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Palliative Care Nursing : Quality Care to the End of Life,9780826157942
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Palliative Care Nursing : Quality Care to the End of Life

by
ISBN13:

9780826157942

ISBN10:
0826157947
Format:
Hardcover
Pub. Date:
11/30/2005
Publisher(s):
Springer Pub Co
List Price: $80.00

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Summary

The second edition of this award-winning text is the essential guide to achieving best practices in palliative care nursing. It offers a blend of holistic, spiritual, cultural, and humanistic caring coupled with aggressive management of pain and symptoms associated with advanced disease. With over 20 percent of the book covering pharmacologic and non-pharmacologic pain management and with a focus on both clinical and holistic treatment, this text features the expertise of major figures in the field of palliative care nursing outlining specific skill competencies in this specialty.

Table of Contents

List of Education Plans for Achieving Competencies
xiii
Contributors xv
Foreword xvii
Betty Rolling Ferrell
Preface xix
Deborah Witt Sherman
Marianne LaPorte Matzo
Section I Looking at the Whole Person in Palliative Care
1(86)
Spirituality and Culture as Domains of Quality Palliative Care
3(48)
Deborah Witt Sherman
The Spiritual Nature of the Person
4(2)
Suffering as a Human Condition
6(4)
Spiritual and Religious Perspectives on Death
10(3)
Research Regarding Spirituality
13(2)
Quality Nursing Care: Addressing the Spiritual Needs of Patients and Their Families
15(5)
Life and Death Across Cultures
20(3)
Cultural Perspectives Regarding Illness and Death
23(5)
Quality Nursing Care: Developing Cultural Competence
28(4)
Nurses' Need for Self-Reflection and Self-Healing in Palliative Care
32(2)
Conclusion
34(11)
References
45(6)
Holistic Integrative Therapies in Palliative Care
51(36)
Carla Mariano
Specific Holistic Healing Modalities
53(10)
Herbology
63(2)
Homeopathy
65(1)
Prayer
65(1)
The Healing Journey at the End of Life
66(1)
Self-care for the Healer
67(2)
Exercises
69(9)
Key Points
78(4)
Resources
82(2)
References
84(3)
Section II Social and Professional Issues in Palliative Care
87(132)
Death and Society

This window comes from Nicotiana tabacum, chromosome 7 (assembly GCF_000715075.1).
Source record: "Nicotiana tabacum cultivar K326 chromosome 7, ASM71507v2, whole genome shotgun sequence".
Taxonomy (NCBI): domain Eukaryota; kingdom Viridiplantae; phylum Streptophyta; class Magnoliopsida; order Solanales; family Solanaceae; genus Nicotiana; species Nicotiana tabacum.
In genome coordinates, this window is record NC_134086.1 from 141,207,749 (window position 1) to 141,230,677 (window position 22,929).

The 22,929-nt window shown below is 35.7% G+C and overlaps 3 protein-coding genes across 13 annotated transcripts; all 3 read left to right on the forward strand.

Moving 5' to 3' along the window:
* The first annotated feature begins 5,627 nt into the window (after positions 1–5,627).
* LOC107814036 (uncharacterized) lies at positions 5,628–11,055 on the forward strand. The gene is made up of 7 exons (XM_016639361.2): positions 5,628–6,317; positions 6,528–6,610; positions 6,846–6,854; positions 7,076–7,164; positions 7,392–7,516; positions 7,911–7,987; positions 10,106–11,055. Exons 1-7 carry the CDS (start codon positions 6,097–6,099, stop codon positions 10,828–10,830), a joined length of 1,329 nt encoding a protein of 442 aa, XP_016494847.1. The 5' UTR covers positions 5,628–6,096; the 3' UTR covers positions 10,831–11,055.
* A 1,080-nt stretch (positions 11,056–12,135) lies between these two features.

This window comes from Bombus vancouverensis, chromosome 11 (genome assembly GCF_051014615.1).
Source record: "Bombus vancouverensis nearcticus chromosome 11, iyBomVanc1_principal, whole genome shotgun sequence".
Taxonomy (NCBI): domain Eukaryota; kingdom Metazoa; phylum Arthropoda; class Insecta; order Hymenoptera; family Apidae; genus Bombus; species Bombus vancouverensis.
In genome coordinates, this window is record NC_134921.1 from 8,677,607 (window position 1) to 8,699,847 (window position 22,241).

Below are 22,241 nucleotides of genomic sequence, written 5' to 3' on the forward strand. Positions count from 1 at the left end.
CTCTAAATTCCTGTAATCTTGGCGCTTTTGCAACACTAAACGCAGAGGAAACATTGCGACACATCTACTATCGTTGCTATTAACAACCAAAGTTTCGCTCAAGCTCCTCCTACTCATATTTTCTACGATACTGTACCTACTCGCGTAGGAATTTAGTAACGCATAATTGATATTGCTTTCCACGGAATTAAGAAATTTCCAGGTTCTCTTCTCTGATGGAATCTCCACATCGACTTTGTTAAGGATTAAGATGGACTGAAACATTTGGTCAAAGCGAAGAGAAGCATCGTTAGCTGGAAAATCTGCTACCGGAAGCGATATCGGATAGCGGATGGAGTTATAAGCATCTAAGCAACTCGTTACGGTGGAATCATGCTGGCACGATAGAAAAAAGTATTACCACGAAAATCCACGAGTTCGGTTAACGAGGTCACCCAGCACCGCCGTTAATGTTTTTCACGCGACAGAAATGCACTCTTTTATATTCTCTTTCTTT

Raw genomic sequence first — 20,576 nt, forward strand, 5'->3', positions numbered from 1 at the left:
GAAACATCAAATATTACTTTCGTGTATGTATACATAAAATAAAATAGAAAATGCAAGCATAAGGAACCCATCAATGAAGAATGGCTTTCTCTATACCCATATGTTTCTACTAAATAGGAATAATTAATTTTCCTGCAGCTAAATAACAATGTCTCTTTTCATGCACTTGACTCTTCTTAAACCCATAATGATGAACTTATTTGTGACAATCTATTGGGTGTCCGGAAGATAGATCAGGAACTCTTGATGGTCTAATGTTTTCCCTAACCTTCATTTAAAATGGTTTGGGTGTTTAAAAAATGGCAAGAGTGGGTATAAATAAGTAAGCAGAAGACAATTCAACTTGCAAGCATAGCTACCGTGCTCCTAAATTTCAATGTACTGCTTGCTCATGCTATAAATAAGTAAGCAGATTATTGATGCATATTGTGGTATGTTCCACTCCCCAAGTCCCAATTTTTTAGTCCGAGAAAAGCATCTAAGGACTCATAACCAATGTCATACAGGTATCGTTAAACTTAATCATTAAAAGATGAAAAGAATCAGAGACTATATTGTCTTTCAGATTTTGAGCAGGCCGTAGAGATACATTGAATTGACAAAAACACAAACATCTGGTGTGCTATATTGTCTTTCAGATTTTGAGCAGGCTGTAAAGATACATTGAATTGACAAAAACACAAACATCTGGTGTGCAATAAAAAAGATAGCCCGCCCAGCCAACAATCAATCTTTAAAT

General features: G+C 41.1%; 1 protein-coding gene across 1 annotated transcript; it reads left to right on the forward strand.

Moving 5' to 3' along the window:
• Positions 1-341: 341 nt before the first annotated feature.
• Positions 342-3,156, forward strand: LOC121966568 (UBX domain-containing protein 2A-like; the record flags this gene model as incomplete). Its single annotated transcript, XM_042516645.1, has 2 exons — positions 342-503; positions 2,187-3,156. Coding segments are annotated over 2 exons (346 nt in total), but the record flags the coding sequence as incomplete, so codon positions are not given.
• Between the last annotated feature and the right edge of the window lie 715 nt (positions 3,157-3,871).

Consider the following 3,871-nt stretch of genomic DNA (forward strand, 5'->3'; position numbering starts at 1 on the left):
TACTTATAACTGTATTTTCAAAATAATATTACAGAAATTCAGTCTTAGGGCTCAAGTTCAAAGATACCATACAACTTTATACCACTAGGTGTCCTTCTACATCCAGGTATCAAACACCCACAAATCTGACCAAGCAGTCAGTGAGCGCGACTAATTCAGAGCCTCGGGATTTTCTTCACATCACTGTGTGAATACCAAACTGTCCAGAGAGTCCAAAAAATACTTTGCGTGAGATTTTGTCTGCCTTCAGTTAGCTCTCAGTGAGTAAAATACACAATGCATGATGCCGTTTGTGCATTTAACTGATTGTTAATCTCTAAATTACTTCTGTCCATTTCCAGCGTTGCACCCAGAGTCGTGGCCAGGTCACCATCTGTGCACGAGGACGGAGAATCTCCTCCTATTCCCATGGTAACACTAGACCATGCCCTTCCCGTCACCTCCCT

89(28)
Marilyn Bookbinder
Margaret Kiss
Marianne LaPorte Matzo
Changes in the Definition of Death in Society
89(2)
Beyond Taboos in Acknowledging Death
91(2)
Where People Die
93(1)
Death Trajectories
94(1)
Patient-Requested Euthanasia and Assisted Suicide
95(4)
The Evolution of Hospice and Palliative Care
99(3)
Generalist and Specialist Palliative Care
102(1)
Changes in Health Care Economics
102(1)
Promoting Quality Palliative Care
103(3)
Conclusions
106(6)
References
112(5)
Professional Organizations and Certifications in Hospice and Palliative Care
117(16)
Judy Lentz
Deborah Witt Sherman
Evolutionary Perspective of Hospice and Palliative Care Nursing
118(4)
Developing the Scope, Standards, and Competencies of Palliative and Hospice Nursing Practice
122(3)
Competencies
125(2)
Certification in Hospice and Palliative Care Nursing
127(2)
Future Visions for Hospice and Palliative Care Nursing
129(3)
References
132(1)
The Nurse's Role as a Member of the Interdisciplinary Palliative Care Team
133(18)
Lisa M. Krammer
Jeanne Martinez
Eileen A. Ring
Mary Beth Williams
Mary Jo Jacobs
Palliative Care Frameworks
133(1)
Delivery Model of Care
133(1)
Principles of Palliative Care
134(2)
The Interdisciplinary Team
136(1)
Characteristics of an Effective Interdisciplinary Team
137(3)
The Developing Role of Nursing in Practicing Palliative Care
140(1)
The Nurse's Role in Interdisciplinary Care
141(3)
Continuing Professional Education
144(1)
Conclusion and Future Direction
144(5)
References
149(2)
Ethical Aspects of Palliative Care
151(36)
Judith Kennedy Schwarz
Ethics and Ethical Theory
152(2)
Ethical Theories
154(3)
Ethical Principles and Concepts
157(7)
Elements of a Decision-Making Framework
164(1)
Conceptual Confusion and Difficult Decisions in End-of-life Care